Lacking its own OS, Samsung flounders in Apple’s formidable wake

“You might be surprised to learn that Google is a significant problem for Samsung given that Samsung uses the Android operating system in its smart phones,” Michael Yoshikami writes for CNBC. “But here’s the problem for Samsung: Google regularly undercuts Samsung’s offerings by selling unlocked devices (without so-called bloatware) often directly to consumers. They just did it again and released the Nexus X.”

“This is exactly why Samsung is attempting to develop their own operating system called Tizen that will supposedly be released as a competitive operating system to Android and iOS,” Yoshikami writes. “Unfortunately for Samsung, Tizen continues to be delayed and all indications are that the operating system is not ready for prime time. This is understandable given the challenges that companies face in launching new operating systems. It is not easy creating a new ecosystem.”

“So, as Samsung struggles to develop their own operating system, they flood the market with new products. Half a dozen watches, two versions of the Samsung Note, two versions of the Galaxy S5, Samsung Alpha, Samsung Galaxy Mini, etc. etc. Throwing hardware to capture market share is a costly strategy but Samsung is forced to do their best to innovate on hardware because they have no operating system differentiation,” Yoshikami writes. “It’s a difficult position to be in when you are chasing a strong competitor in Apple and forced to utilize the same core operating system as a competitor who consistently undercuts you on hardware price (Google).”

Read more in the full article here.

MacDailyNews Take: Gee, that’s too bad. 🙂

In the face of new iPhones with properly-sized displays (finally!), Apple Pay, HealthKit, HomeKit, and Apple Watch, “Beleaguered Samsung” will be here before you know it!

[Thanks to MacDailyNews Readers “Fred Mertz” and “Wirehead” for the heads up.]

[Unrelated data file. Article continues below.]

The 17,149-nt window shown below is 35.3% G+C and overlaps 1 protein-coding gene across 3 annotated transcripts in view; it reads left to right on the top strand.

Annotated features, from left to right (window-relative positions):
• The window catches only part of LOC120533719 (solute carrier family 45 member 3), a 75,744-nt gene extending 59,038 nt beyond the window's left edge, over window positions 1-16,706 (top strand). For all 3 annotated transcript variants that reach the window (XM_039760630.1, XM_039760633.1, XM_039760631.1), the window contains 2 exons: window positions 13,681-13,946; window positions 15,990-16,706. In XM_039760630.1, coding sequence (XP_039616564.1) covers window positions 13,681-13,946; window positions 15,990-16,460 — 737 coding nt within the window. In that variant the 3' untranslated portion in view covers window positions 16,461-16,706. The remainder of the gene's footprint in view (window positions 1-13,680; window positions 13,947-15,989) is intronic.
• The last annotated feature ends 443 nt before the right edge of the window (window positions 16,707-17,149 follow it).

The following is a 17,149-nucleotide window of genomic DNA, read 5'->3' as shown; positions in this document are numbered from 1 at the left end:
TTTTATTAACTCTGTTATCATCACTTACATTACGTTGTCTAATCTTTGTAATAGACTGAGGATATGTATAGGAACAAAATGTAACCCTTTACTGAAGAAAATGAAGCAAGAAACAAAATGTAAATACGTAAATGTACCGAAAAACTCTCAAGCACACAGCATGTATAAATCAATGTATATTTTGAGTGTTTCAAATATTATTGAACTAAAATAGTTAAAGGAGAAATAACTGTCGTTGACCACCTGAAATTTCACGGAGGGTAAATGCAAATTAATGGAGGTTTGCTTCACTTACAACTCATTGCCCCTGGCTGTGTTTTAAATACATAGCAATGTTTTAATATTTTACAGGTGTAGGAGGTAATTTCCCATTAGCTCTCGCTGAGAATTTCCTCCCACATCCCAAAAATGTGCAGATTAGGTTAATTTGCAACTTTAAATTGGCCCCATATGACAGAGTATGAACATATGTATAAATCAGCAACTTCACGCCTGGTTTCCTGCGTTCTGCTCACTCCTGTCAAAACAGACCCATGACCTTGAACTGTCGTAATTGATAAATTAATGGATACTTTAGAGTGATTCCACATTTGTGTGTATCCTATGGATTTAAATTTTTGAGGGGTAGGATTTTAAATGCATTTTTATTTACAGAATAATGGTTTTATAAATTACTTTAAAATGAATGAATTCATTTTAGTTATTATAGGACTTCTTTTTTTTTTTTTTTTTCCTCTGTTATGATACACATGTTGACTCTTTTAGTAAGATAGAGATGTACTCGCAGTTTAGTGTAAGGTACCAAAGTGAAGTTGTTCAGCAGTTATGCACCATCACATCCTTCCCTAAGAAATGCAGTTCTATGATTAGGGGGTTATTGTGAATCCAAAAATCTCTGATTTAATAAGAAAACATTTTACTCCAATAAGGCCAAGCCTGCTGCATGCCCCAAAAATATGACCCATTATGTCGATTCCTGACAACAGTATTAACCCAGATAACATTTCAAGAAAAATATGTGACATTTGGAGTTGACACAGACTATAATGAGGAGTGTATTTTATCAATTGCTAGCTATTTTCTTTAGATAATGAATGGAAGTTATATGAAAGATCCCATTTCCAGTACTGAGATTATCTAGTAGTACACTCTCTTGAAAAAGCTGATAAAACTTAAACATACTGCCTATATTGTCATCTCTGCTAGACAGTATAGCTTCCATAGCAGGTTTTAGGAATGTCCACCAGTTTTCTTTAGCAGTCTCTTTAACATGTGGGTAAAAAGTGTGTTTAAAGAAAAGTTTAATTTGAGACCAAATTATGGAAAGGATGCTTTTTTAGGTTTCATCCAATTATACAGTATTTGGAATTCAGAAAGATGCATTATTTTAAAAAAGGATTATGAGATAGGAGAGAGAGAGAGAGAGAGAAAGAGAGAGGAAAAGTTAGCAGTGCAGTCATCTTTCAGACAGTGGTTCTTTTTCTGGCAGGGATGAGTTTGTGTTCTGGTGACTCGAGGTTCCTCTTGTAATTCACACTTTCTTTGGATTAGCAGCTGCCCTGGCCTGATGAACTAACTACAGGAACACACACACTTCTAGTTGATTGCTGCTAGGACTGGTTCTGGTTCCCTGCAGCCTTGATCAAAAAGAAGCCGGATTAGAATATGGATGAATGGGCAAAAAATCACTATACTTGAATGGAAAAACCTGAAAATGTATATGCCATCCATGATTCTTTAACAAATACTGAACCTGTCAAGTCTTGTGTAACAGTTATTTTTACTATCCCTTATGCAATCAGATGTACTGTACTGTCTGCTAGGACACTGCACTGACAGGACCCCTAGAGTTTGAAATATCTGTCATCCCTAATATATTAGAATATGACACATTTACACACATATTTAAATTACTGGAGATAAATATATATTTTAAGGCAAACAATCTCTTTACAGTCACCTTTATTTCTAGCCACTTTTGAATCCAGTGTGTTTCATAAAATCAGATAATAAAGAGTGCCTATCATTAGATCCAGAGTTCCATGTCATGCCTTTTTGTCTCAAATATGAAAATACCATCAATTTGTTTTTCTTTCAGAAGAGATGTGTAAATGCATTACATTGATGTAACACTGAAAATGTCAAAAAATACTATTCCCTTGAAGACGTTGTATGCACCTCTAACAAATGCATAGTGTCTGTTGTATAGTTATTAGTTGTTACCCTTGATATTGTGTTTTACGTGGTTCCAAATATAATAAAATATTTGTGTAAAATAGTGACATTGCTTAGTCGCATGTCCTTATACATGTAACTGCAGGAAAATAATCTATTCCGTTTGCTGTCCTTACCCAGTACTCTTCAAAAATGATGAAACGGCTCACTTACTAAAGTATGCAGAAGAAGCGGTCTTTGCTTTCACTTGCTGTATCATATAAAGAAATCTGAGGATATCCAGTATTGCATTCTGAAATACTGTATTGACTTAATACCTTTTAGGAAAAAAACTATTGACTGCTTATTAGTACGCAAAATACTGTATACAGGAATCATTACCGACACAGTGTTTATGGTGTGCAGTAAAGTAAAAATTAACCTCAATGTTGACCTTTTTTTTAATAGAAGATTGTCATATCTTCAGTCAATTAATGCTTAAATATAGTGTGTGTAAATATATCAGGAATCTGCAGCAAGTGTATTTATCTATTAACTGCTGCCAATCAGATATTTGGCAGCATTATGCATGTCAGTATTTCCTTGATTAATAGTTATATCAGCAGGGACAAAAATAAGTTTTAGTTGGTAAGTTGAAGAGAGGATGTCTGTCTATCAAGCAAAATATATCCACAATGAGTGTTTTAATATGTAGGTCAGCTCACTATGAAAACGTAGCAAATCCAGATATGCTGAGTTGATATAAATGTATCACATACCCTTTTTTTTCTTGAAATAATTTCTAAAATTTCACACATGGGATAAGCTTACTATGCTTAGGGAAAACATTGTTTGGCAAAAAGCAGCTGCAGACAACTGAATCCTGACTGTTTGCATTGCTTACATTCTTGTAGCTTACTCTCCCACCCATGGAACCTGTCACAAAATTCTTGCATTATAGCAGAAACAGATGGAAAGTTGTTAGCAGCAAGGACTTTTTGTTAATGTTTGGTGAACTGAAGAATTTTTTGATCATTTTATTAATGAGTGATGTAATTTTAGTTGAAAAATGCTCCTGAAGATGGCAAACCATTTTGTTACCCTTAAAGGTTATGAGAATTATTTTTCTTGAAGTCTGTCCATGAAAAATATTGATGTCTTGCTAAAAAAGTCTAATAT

30 Comments

    1. Be serious, Samsung openly steals other company’s technology. By the time they lose in court, they’ve made billions, and no court system will ban such a large company’s products. In the end, it’s a simple cost benefit analysis. We’ll steal, pay such and such for lawyer’s fees pursuing any legal means we can to stretch out the case for years, while pocketing our profits and funding the legal fees. If we do lose finally after all appeals, we’ll settle for some minuscule fraction of the profits we’ve made, and move on to the next product.

      This is Samsung’s modus operandi, their basic approach to business. It saves them R&D costs, and they can focus on investing on manufacturing improvements to crank out more and more clones faster and faster. It works well for them.

      1. I’m being very serious. Use your head. This time, they won’t have Google backing them and they will have to work around Android’s patents. This along with Microsoft’s and Blackberry’s patents as well.

        Stepping on the tails of Microsoft and Google can have the potential of having their Android and Windows licenses revoked. What will they sell then? Calculators?

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